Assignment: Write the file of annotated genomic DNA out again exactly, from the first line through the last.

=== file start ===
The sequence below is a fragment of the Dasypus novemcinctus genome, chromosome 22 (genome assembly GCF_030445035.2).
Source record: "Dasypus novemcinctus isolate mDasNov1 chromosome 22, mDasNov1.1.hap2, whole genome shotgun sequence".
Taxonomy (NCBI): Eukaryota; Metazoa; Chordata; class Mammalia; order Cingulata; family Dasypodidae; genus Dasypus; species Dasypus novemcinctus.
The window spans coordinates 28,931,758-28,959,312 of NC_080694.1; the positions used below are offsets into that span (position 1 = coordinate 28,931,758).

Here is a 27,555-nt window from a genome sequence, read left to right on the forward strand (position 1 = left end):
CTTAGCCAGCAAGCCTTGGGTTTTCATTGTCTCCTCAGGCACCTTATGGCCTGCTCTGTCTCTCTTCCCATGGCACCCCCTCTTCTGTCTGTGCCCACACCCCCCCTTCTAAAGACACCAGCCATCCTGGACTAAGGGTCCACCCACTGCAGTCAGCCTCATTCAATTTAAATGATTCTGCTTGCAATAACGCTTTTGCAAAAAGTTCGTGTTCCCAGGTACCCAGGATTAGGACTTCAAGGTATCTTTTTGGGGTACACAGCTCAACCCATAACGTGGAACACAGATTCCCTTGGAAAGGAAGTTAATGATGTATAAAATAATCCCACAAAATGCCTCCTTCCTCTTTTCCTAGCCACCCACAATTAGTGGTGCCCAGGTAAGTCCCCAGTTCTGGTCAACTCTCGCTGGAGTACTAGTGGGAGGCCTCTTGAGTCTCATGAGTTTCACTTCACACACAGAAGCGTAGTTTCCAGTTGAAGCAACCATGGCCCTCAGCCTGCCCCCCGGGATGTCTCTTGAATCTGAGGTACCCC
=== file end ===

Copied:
The sequence below is a fragment of the Dasypus novemcinctus genome, chromosome 22 (genome assembly GCF_030445035.2).
Source record: "Dasypus novemcinctus isolate mDasNov1 chromosome 22, mDasNov1.1.hap2, whole genome shotgun sequence".
Taxonomy (NCBI): Eukaryota; Metazoa; Chordata; class Mammalia; order Cingulata; family Dasypodidae; genus Dasypus; species Dasypus novemcinctus.
The window spans coordinates 28,931,758-28,959,312 of NC_080694.1; the positions used below are offsets into that span (position 1 = coordinate 28,931,758).

Here is a 27,555-nt window from a genome sequence, read left to right on the forward strand (position 1 = left end):
CTTAGCCAGCAAGCCTTGGGTTTTCATTGTCTCCTCAGGCACCTTATGGCCTGCTCTGTCTCTCTTCCCATGGCACCCCCTCTTCTGTCTGTGCCCACACCCCCCCTTCTAAAGACACCAGCCATCCTGGACTAAGGGTCCACCCACTGCAGTCAGCCTCATTCAATTTAAATGATTCTGCTTGCAATAACGCTTTTGCAAAAAGTTCGTGTTCCCAGGTACCCAGGATTAGGACTTCAAGGTATCTTTTTGGGGTACACAGCTCAACCCATAACGTGGAACACAGATTCCCTTGGAAAGGAAGTTAATGATGTATAAAATAATCCCACAAAATGCCTCCTTCCTCTTTTCCTAGCCACCCACAATTAGTGGTGCCCAGGTAAGTCCCCAGTTCTGGTCAACTCTCGCTGGAGTACTAGTGGGAGGCCTCTTGAGTCTCATGAGTTTCACTTCACACACAGAAGCGTAGTTTCCAGTTGAAGCAACCATGGCCCTCAGCCTGCCCCCCGGGATGTCTCTTGAATCTGAGGTACCCC